Friday, September 28, 2007

Signs of Yesteryear [CCR]

This weekend I drove by Southgate Mall and I noticed one remnant of the past that most people, even those working at the mall, may not notice. Yet today that little symbol of the past remains in place speaking of a different time. A time when the area was still growing and Muscle Shoals still had a small taste of rural life. In those early days Woodward Avenue was a divided highway with a strip of light poles down the median.

The mall was new to both Muscle Shoals and the entire Shoals Area. It was a new-fangled neighbor to the bustling Marbro Drive-In Theatre. The lights and sounds of urban growth were threatening an original form of entertainment. But the Marbro survived a few years after being joined by an indoor twin screen theatre before it gave way to the now long gone Kroger store.

As I drove around town I saw many signs of days gone by. The old tower of WLAY stands fearless marking a spot near the original studios that broke new grounds in sound for the Shoals Area. Through the worn paint you can almost discern the shiny modern studio for the early days of Muscle Shoals music.

Continuing northward on Woodward Avenue took me past the infamous TVA intersection. I decided to venture forward past River Oaks. The old building still speaks of grand shopping plans even though I don’t even remember the businesses there. I was now on a mission to see what I might find.

In Sheffield I turned at the city hall and headed down to the old water tank. The black letters proclaiming “Sheffield” to traffic on the river show brightly in the fresh coat of paint. I wandered along the river’s edge through the shaded neighborhood to find Alabama Avenue and make a trip down to Muscle Shoals Sound. The large building still stands with its Navy look and production studio signs adorn the building. If you sit quietly for a moment you can almost hear the hit songs while enjoying the view of the river.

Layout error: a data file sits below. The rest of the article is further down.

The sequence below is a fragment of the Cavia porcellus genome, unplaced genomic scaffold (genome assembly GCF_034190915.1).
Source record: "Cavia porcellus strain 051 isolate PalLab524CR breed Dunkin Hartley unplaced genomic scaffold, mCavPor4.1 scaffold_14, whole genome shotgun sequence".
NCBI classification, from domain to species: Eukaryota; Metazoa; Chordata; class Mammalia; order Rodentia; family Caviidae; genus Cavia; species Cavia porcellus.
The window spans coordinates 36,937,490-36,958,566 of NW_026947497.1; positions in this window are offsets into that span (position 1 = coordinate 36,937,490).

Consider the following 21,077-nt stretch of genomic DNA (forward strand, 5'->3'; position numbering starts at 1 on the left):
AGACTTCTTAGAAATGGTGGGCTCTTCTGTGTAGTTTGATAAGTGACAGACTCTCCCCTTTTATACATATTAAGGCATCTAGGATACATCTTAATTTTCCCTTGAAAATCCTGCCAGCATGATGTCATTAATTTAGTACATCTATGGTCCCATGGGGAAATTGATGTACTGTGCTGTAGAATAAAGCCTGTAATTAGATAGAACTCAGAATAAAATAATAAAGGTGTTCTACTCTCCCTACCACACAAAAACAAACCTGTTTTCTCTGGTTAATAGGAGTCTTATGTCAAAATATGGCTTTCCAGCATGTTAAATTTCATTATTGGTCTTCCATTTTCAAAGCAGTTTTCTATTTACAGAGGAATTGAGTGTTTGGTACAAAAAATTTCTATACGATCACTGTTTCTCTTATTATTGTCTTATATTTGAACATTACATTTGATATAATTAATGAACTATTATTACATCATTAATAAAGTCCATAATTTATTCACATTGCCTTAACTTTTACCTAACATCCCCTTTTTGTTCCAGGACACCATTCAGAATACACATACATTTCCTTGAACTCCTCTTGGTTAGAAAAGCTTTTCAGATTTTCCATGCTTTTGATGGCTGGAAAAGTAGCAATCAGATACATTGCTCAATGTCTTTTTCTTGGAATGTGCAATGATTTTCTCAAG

Back up Alabama Avenue I turn and take a ride down Montgomery Avenue. I see the old Belk Hudson store where I bought my Boy Scout supplies. Across the street I picture Walgreens where Mom and Dad might have bought me lunch with the money we saved that week.

Driving towards Tuscumbia I find where Liberty Supermarkets once hosted our regular grocery shopping trips. It was the famous location of my doughnut tantrum. My mother was extremely patient in trying to explain that the store didn’t have doughnuts at the time. I imagine Mom wanted me to have the doughnuts more than I really wanted them. A frequent stopping shop lay across the street where once stood the Sears and Otasco stores along with Big K, where Aunt Rose worked.

From there I drove past several other memorable locations, including Colonial Bread where we bought our bread and took some to the ducks at Spring Park. I didn’t venture down to Spring Park as I needed to head back to Cherokee.

Next time you are at Southgate Mall drive behind the old Rogers store. Look up at the light poles in the parking lot. One fixture sports the shade mounted to shield light for the drive-in. One little light shade sparked an adventurous drive into childhood memories and adventures. Today many stores and businesses have replaced those I mentioned and our home is better than ever. But it is pleasant to know my childhood can still be seen if I just look a little closer.